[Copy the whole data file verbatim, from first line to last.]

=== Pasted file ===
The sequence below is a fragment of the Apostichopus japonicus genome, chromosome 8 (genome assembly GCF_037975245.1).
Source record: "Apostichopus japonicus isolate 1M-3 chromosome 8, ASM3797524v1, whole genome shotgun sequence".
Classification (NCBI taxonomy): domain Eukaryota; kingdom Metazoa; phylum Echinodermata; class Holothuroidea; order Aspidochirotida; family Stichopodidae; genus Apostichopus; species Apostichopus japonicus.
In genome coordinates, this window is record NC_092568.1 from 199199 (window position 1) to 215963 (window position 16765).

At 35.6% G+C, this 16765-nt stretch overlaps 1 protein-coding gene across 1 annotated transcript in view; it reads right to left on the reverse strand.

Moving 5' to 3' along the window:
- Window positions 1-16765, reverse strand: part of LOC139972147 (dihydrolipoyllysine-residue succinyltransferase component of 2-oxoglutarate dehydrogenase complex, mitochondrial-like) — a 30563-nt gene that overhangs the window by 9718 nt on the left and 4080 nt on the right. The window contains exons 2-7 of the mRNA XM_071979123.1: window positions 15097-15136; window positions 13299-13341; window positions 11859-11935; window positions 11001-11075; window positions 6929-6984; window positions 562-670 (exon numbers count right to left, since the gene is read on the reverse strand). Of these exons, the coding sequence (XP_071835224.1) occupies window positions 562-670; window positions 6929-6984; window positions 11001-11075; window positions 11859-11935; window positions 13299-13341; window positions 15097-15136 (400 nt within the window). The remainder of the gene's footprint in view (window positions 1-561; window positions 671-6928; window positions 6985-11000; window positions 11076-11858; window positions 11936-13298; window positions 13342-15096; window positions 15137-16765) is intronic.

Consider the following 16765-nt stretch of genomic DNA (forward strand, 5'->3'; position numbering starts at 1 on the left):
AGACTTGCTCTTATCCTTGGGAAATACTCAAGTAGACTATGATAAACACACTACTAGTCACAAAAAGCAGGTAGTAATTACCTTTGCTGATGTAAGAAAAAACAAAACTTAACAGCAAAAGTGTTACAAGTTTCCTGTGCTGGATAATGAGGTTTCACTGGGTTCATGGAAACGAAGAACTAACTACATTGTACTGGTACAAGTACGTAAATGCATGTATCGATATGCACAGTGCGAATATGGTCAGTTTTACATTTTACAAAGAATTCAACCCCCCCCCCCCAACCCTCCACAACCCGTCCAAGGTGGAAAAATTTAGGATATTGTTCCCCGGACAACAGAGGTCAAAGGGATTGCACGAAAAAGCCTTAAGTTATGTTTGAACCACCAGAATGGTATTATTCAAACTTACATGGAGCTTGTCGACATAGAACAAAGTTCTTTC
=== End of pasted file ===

The sequence below is a fragment of the Apostichopus japonicus genome, chromosome 8 (genome assembly GCF_037975245.1).
Source record: "Apostichopus japonicus isolate 1M-3 chromosome 8, ASM3797524v1, whole genome shotgun sequence".
Classification (NCBI taxonomy): domain Eukaryota; kingdom Metazoa; phylum Echinodermata; class Holothuroidea; order Aspidochirotida; family Stichopodidae; genus Apostichopus; species Apostichopus japonicus.
In genome coordinates, this window is record NC_092568.1 from 199199 (window position 1) to 215963 (window position 16765).

At 35.6% G+C, this 16765-nt stretch overlaps 1 protein-coding gene across 1 annotated transcript in view; it reads right to left on the reverse strand.

Moving 5' to 3' along the window:
- Window positions 1-16765, reverse strand: part of LOC139972147 (dihydrolipoyllysine-residue succinyltransferase component of 2-oxoglutarate dehydrogenase complex, mitochondrial-like) — a 30563-nt gene that overhangs the window by 9718 nt on the left and 4080 nt on the right. The window contains exons 2-7 of the mRNA XM_071979123.1: window positions 15097-15136; window positions 13299-13341; window positions 11859-11935; window positions 11001-11075; window positions 6929-6984; window positions 562-670 (exon numbers count right to left, since the gene is read on the reverse strand). Of these exons, the coding sequence (XP_071835224.1) occupies window positions 562-670; window positions 6929-6984; window positions 11001-11075; window positions 11859-11935; window positions 13299-13341; window positions 15097-15136 (400 nt within the window). The remainder of the gene's footprint in view (window positions 1-561; window positions 671-6928; window positions 6985-11000; window positions 11076-11858; window positions 11936-13298; window positions 13342-15096; window positions 15137-16765) is intronic.

Consider the following 16765-nt stretch of genomic DNA (forward strand, 5'->3'; position numbering starts at 1 on the left):
AGACTTGCTCTTATCCTTGGGAAATACTCAAGTAGACTATGATAAACACACTACTAGTCACAAAAAGCAGGTAGTAATTACCTTTGCTGATGTAAGAAAAAACAAAACTTAACAGCAAAAGTGTTACAAGTTTCCTGTGCTGGATAATGAGGTTTCACTGGGTTCATGGAAACGAAGAACTAACTACATTGTACTGGTACAAGTACGTAAATGCATGTATCGATATGCACAGTGCGAATATGGTCAGTTTTACATTTTACAAAGAATTCAACCCCCCCCCCCCAACCCTCCACAACCCGTCCAAGGTGGAAAAATTTAGGATATTGTTCCCCGGACAACAGAGGTCAAAGGGATTGCACGAAAAAGCCTTAAGTTATGTTTGAACCACCAGAATGGTATTATTCAAACTTACATGGAGCTTGTCGACATAGAACAAAGTTCTTTC